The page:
I am a writer and medical anthropologist focusing on Latin America.  My research interests include political violence, transitional justice, reconciliation, and the politics of post-war reparations.  I am the author of many articles, commissioned reports, and two books. Entre Prójimos: El conflicto armado interno y la política de la reconciliación en el Perú (Instituto de Estudios Peruanos, 1st edition 2004; 2nd edition 2009) was awarded the Latin American Studies Association 2006 Premio Iberoamericano Book Award Honorable Mention for outstanding book in the social sciences published in Spanish or Portuguese. Entre Prójimos served as the primary inspiration for the film La Teta Asustada (The Milk of Sorrow), Claudia Llosa’s award-winning movie about sexual violence, memory and the complicated issue of reconciliation in ethnically-divided Peru. My second book,  Intimate Enemies: Violence and Reconciliation in Peru (University of Pennsylvania Press, 2012) has been reviewed in London Review of Books, Foreign AffairsAmerican Ethnologist, The Times Literary Supplement,  Journal for Latin American and Caribbean Anthropology, Human Rights QuarterlyThe Americas: Quarterly Review of Latin American HistoryAnthropology in Action, Anthropological QuarterlyJournal of Latin American Studies, Law, Culture and the Humanities, Inside StoryReVistaTulsa Law ReviewHispanic America Historical Review, Journal of Anthropological ResearchPoLar: Journal of Political and Legal Anthropology, Survival: Global Politics and Strategy, Journal of Peace, Conflict and Development, Revista Andina,  Journal of Human Rights, and Culture, Medicine and Psychiatry. Intimate Enemies was awarded the 2013 Honorable Mention from the Washington Office on Latin America-Duke University Libraries Book Award for Human Rights in Latin America, and the 2013 Honorable Mention for the Eileen Basker Prize  from the Society for Medical Anthropology for research  on gender and health. I am now completing two book manuscripts. Pasts Imperfect: Working with Former Combatants in Colombia is based on my research  with former combatants from the paramilitaries, the FARC and the ELN.   Sex at the Security Council: A Greater Measure of Justice draws upon my research in Peru on sexual violence, children born of wartime rape, and the politics of reparations.  I completed my appointment as the John L. Loeb Associate Professor of the Social Sciences in the Department of Anthropology at Harvard University in June 2014, and was then a Fellow at the Woodrow Wilson International Center for Scholars in Washington D.C for the 2014-2015 academic year.  I am currently the Henry J. Leir Professor of International Humanitarian Studies at the Fletcher School, Tufts University, and Academic Director of the Gender Analysis in International Studies specialty. For information on the program see http://fletcher.tufts.edu/Gender-Analysis-Women-Leadership.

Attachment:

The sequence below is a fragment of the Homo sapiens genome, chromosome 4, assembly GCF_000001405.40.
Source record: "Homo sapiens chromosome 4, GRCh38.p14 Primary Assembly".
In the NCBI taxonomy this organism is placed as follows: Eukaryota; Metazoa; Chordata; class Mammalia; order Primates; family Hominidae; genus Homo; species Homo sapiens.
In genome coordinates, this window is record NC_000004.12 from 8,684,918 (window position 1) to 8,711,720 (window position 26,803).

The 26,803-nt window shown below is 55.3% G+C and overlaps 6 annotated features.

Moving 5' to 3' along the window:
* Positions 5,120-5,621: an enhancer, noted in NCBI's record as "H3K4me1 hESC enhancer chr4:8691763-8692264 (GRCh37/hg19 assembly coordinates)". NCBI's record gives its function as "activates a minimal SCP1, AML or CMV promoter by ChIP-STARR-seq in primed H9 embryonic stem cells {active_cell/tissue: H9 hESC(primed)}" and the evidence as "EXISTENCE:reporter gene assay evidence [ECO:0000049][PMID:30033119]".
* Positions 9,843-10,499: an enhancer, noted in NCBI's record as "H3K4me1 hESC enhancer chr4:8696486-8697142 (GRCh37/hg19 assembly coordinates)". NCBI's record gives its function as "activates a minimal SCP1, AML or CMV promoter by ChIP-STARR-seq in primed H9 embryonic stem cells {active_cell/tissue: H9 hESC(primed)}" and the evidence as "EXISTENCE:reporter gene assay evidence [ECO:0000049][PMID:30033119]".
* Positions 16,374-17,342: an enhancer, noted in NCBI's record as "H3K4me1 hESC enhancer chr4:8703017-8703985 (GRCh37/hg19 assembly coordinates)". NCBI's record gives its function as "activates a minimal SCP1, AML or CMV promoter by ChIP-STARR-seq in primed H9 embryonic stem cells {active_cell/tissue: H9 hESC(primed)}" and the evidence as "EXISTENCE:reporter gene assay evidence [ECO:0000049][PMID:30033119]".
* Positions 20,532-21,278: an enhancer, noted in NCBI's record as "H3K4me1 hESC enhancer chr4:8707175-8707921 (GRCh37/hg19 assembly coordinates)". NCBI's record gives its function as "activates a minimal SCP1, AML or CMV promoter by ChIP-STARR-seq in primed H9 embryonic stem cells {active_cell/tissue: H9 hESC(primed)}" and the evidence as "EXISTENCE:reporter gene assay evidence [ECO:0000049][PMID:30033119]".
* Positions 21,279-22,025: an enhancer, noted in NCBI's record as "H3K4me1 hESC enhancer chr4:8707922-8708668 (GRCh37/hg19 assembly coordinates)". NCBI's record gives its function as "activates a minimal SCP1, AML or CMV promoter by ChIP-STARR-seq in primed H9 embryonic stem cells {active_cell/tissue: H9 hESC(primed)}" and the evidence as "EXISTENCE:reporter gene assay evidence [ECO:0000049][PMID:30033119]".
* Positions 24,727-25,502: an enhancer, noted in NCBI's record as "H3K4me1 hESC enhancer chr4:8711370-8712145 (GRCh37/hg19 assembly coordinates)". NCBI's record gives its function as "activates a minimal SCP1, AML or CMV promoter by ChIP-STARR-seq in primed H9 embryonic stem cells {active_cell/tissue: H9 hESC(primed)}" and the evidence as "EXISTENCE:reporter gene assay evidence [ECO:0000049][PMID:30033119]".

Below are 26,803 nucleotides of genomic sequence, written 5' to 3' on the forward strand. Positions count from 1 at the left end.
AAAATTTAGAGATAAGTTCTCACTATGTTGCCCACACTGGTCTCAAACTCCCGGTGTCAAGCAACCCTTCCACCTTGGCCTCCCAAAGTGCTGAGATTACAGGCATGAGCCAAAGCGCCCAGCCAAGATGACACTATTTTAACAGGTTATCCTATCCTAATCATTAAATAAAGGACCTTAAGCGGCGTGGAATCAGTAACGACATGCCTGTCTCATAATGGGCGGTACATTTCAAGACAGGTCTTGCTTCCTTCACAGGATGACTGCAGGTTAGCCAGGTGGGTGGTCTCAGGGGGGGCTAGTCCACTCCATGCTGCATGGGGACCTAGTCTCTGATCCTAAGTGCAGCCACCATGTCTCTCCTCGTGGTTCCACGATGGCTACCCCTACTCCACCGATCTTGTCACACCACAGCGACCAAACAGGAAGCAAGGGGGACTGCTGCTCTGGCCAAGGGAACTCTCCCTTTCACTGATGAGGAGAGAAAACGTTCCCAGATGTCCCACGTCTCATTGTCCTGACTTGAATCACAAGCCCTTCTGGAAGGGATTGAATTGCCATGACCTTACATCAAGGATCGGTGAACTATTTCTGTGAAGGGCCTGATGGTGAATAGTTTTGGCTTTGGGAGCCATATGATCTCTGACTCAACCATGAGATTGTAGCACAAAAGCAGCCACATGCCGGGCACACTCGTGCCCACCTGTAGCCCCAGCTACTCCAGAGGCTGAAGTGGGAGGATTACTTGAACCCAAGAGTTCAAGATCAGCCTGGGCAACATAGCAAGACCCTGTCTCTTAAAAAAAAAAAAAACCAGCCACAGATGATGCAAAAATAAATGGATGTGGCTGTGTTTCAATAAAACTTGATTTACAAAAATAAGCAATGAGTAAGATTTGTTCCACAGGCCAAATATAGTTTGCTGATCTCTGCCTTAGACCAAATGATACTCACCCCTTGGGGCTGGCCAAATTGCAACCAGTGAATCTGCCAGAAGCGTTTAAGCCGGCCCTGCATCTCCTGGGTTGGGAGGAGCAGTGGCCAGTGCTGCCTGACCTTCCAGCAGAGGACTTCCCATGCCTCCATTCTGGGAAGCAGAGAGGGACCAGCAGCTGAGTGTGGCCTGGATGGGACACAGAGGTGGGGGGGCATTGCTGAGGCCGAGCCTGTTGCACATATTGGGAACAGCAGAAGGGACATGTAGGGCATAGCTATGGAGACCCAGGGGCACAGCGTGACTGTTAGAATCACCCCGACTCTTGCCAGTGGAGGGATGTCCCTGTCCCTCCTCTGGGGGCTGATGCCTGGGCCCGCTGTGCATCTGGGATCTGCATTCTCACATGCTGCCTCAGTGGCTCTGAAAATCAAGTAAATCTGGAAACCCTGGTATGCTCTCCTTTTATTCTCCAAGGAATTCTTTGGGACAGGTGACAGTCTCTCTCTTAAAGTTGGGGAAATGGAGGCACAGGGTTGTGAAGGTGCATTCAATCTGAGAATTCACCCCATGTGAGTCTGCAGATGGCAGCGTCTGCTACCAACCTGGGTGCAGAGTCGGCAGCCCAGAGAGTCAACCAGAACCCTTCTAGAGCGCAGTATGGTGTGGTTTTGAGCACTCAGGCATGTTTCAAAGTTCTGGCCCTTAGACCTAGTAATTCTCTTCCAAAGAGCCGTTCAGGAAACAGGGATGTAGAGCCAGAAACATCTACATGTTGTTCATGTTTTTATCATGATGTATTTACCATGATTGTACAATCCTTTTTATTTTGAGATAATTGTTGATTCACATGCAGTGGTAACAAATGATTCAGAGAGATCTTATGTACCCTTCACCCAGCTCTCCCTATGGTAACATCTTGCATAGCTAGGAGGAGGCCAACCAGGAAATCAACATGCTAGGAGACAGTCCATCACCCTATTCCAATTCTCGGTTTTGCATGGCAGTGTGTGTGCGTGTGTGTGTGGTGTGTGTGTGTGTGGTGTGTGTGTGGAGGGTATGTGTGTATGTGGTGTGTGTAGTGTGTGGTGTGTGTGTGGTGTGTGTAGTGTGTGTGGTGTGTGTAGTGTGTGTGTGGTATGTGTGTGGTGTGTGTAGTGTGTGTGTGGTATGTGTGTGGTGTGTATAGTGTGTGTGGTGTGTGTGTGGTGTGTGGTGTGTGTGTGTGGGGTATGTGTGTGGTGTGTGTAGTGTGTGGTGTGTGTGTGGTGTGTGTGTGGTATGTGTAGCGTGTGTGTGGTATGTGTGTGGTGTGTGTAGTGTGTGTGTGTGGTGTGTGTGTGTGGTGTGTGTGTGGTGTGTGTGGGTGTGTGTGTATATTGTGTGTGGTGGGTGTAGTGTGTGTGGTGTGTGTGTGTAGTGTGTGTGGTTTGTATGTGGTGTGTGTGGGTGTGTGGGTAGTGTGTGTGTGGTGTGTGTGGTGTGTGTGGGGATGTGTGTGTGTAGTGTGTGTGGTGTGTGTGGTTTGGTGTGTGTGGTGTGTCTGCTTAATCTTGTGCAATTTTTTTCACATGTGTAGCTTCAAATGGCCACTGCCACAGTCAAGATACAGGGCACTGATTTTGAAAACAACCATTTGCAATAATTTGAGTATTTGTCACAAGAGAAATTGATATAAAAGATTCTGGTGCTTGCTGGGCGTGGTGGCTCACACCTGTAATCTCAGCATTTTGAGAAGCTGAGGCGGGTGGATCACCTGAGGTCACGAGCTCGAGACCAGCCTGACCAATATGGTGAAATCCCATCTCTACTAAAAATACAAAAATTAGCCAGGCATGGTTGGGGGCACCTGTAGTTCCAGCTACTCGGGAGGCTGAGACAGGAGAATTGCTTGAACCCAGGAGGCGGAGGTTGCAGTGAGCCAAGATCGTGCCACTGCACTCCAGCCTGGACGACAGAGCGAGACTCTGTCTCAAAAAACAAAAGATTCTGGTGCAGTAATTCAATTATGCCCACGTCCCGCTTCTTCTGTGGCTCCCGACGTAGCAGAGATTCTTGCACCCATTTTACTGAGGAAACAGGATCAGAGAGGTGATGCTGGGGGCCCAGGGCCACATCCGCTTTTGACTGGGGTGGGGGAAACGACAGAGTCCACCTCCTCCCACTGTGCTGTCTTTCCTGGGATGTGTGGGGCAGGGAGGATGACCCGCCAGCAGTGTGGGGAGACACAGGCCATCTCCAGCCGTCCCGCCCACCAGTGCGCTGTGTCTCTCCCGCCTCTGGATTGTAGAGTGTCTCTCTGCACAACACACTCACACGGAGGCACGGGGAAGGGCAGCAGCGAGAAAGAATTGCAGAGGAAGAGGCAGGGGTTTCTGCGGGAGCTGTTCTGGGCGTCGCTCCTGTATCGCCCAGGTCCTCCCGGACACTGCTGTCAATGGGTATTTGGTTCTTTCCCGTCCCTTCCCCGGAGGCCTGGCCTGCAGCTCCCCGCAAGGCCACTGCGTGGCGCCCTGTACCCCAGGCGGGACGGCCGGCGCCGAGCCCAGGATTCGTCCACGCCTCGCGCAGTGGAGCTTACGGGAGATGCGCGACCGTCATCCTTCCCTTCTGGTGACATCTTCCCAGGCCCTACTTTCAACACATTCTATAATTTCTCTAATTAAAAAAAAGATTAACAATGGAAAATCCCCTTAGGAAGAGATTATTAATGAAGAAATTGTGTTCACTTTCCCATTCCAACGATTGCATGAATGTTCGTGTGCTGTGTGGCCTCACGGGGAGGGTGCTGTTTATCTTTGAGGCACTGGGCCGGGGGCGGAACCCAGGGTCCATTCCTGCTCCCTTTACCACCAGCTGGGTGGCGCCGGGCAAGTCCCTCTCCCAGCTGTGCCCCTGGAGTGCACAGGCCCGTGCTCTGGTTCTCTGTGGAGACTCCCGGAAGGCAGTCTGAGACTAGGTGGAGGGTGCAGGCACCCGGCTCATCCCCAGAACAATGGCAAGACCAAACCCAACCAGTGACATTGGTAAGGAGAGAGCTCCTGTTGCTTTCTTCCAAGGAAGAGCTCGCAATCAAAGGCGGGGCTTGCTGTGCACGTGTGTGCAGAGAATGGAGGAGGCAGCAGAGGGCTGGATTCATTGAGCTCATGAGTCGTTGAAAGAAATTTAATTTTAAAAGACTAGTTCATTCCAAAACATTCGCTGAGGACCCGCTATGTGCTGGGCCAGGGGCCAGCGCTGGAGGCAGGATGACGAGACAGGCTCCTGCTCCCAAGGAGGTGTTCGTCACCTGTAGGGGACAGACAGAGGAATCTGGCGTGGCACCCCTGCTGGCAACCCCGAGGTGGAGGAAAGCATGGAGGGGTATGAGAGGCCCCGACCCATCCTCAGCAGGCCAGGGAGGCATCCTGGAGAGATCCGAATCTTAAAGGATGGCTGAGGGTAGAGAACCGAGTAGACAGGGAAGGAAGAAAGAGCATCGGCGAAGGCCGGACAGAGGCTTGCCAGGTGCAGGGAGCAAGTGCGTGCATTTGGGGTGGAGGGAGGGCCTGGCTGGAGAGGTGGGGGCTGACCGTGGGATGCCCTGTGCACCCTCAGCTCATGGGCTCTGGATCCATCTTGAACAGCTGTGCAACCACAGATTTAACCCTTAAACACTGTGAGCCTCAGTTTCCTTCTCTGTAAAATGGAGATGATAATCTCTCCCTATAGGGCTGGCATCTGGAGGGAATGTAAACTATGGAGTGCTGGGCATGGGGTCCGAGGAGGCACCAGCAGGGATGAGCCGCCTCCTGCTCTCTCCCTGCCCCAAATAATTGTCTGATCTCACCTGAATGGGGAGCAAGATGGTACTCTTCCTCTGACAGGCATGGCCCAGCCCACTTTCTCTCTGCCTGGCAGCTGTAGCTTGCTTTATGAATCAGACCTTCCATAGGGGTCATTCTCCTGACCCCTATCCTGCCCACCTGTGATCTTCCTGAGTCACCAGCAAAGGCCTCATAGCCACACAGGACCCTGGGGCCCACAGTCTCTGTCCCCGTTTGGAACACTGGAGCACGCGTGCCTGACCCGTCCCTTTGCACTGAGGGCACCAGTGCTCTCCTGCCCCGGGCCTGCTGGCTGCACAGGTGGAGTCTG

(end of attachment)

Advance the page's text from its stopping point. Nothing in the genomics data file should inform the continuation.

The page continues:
Contact: ktheidon@aol.com

For media inquiries please contact:

Philip J. Gordon, Esq. , Managing Partner, Gordon Law Group, LLP

617-536-1800 or pgordon@gordonllp.com


5 thoughts on “About”

  1. Hi,always we are toking about the civilian what they suffer por any internal wars en my country Peru but when we going to talk about the order forces (police) they pass away and no body ask about human rights,they are too humans y what about after wars in Peru the government don’t have a politic what they going to recibe treatment about phiquiatric o civil reparation because sometimes they with out preparation was sending a horribles situation and thousand they lost his life and no body ask about that ,they are humans too .
    God bless you
    Edwing Robles

    I’m a president the Peruvian Police Retired of USA my e’mail is ; edrobles47@hotmail.com
    for any cuestions.

  2. Just finished watching The Milk of Sorrow with my wife and we found it quite moving. The library in my city doesn’t have Entre Prójimos or any of your other published work, but I’ll find it. Today was Remembrance Day and everyone focuses on the soldiers… nobody seems to notice the civilian victims. There’s a South African saying, “When elephants fight, it’s the grass that suffers”. You’re doing valuable work.

  3. Kathy Powers said:

    My name is Kathy Powers and I am a fellow at the Woodrow Wilson Center. It looks like we just missed each other by a day. I will be here during the month of June. I study reparations efforts globally in the aftermath of political violence. I am particularly interested in the role of international institutions and international law in reparations efforts. My project focuses on the role of international legal personality in Bosnian reparations claims. I was a fellow at the U.S. Holocaust Memorial Museum in the fall working on the institutional landscape of Holocaust restitution efforts. I would really like to talk to you about your work and wasn’t sure what email address to use to contact you.

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